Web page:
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It's their moment: Dance recital season

Dancer Mae Ledva of St. James performs during

Dancer Mae Ledva of St. James performs during a dress rehearsal with the Spotlight Dance Academy at the Staller Center for the Arts on the campus of Stony Brook University. (June 9, 2011) Photo Credit: Newsday/Thomas A. Ferrara

Four-year-old Sumi Shah of Hicksville cried as she clutched the red wings she had worn moments earlier during her performance in the "Ladybug's Picnic" at the Ella Marie School of Dance recital at Hofstra University.

She wanted her mother.

Across Long Island, Mae Ann Ledva was also in tears, black mascara staining her cheek. The 17-year-old high school senior from St. James had just completed the dress rehearsal for her ballet solo at the Spotlight Dance Academy's recital at the Staller Center in Stony Brook.

Ledva started lessons when she was younger than Sumi. This was her last recital before she'll attend the University of Delaware, and, like every graduating senior at Spotlight, she was given the opportunity to choreograph a two-minute piece. Ledva, in a pearl tiara and white tutu, danced on pointe to the French ballad "Non, Je Ne Regrette Rien."

"The studio's become my second home," Ledva said. "It's so sad to see it end."

Recitals are a rite of passage for countless young dancers on Long Island. The performances can be intricate and the costumes elaborate. And, of course, there is the intense pressure of appearing onstage in venues that may seat more than 1,000 people.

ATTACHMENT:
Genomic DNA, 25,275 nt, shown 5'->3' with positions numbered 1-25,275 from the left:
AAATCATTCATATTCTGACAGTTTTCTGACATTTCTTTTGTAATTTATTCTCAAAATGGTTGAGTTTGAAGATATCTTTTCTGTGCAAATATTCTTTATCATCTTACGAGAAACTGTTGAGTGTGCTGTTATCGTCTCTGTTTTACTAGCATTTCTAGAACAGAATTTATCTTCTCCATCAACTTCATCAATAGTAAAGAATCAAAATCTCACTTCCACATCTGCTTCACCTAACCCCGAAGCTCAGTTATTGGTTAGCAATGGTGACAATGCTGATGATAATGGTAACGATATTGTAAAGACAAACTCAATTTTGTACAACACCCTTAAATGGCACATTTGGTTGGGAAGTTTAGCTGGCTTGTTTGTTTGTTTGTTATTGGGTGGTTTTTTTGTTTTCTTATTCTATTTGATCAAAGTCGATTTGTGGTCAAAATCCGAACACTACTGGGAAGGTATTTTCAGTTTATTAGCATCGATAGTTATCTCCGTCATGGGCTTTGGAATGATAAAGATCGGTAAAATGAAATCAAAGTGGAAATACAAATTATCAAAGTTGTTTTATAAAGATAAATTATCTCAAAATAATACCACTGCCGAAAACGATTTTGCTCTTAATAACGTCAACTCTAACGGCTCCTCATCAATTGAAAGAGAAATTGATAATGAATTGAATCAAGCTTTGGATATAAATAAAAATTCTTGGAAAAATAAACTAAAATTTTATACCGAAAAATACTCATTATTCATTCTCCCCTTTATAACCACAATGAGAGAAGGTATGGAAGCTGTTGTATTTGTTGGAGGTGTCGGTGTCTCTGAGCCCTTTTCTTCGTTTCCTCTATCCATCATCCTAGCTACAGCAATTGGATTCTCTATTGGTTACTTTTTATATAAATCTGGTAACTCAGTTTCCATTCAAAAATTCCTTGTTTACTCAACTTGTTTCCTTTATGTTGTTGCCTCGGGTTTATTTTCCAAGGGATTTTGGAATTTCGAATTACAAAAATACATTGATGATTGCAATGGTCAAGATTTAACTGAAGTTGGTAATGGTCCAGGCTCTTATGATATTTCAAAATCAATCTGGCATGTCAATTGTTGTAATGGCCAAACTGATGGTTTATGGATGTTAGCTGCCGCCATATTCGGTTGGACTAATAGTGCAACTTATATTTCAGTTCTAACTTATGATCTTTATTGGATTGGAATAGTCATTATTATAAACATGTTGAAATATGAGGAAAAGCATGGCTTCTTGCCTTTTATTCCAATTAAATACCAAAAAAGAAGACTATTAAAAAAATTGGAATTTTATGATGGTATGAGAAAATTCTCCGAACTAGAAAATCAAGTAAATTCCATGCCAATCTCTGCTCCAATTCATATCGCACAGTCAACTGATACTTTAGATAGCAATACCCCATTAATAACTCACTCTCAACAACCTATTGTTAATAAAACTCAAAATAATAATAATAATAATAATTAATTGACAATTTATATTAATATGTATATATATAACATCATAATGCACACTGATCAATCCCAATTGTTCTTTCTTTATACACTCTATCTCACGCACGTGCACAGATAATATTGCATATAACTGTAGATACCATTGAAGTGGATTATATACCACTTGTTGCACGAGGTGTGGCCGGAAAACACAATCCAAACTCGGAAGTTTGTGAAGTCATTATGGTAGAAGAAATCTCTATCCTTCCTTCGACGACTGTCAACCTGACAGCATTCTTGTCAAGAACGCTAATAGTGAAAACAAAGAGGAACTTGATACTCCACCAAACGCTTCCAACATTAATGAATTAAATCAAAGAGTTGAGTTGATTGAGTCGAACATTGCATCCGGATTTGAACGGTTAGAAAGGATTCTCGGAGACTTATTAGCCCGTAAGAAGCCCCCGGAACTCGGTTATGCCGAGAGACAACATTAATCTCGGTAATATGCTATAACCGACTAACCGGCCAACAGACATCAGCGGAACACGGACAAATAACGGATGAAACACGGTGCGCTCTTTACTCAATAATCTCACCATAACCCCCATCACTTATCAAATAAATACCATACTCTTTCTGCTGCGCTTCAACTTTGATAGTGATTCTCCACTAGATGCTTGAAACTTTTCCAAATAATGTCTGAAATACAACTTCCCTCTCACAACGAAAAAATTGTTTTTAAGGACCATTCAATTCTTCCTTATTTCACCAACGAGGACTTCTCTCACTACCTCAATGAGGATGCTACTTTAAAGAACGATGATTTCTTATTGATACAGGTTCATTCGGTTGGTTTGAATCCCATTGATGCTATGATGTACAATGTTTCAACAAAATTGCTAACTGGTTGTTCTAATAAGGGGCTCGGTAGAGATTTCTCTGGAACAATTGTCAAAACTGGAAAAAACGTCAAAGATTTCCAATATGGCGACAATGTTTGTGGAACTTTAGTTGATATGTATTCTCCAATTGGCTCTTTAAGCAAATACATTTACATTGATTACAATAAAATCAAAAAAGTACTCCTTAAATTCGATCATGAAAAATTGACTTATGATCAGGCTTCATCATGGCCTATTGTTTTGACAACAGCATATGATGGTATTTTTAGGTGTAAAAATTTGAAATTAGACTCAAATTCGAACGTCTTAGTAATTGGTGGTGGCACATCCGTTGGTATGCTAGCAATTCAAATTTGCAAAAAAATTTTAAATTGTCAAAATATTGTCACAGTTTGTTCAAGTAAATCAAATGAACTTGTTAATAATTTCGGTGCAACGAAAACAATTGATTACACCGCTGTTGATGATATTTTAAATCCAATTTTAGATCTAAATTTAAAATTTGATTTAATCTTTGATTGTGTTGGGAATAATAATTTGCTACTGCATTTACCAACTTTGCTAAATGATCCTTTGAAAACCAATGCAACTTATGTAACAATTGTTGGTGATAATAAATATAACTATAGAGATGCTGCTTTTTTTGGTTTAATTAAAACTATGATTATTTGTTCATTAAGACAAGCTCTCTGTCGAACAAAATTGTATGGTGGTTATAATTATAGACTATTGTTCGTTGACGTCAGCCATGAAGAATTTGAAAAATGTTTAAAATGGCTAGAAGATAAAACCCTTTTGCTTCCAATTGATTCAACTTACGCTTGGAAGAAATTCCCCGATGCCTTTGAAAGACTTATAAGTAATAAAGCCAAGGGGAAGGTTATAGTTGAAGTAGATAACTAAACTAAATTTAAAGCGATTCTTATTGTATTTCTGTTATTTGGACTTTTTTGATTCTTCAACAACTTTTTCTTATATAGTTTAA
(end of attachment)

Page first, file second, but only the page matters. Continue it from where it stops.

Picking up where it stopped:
The recital is "our Super Bowl," said Lynda Gachè, co-owner of June Claire Dance Centers, which has more than 2,000 students in four schools. Its recitals are held on four nights in July at the Tilles Center in Brookville.

'LIKE BROADWAY'

Recitals have evolved with the culture, said Michele Rosner, a co-owner of Ella Marie. "Look at what Beyoncé is wearing. Look at what Lady Gaga is wearing. They want to wear a showy, glitzy costume," she said.

Like many extracurricular activities, the costs add up. In addition to the costume, show tickets may range from $20 to more than $30 each. Then there are the extras: professional photographs, videos, ad space in programs to congratulate the dancers, bouquets and T-shirts with the year's recital theme.

Many parents embrace the ritual. Maria DeBlasi of East Setauket, whose daughters, Jennifer, 4, Jacklyn, 6 and Jessica, 8, performed with Spotlight at Staller Center, looks forward to the pomp.

"It's the payoff," DeBlasi said. "For the kids' sake, it's nice to have something at the end of the year that shows what they learned. To a kid, it's like you're on Broadway."

A PERFORMING ART

Spring recital planning starts the previous summer, with the selection of a theme, Spotlight owner Nancy Schmidt said.

Not every dance school has an end-of-the-year recital. Erin Lopez, the owner and artistic director of Variations, A Dancer's Studio in Huntington, said she doesn't do them because too much time is spent on preparation at the expense of learning.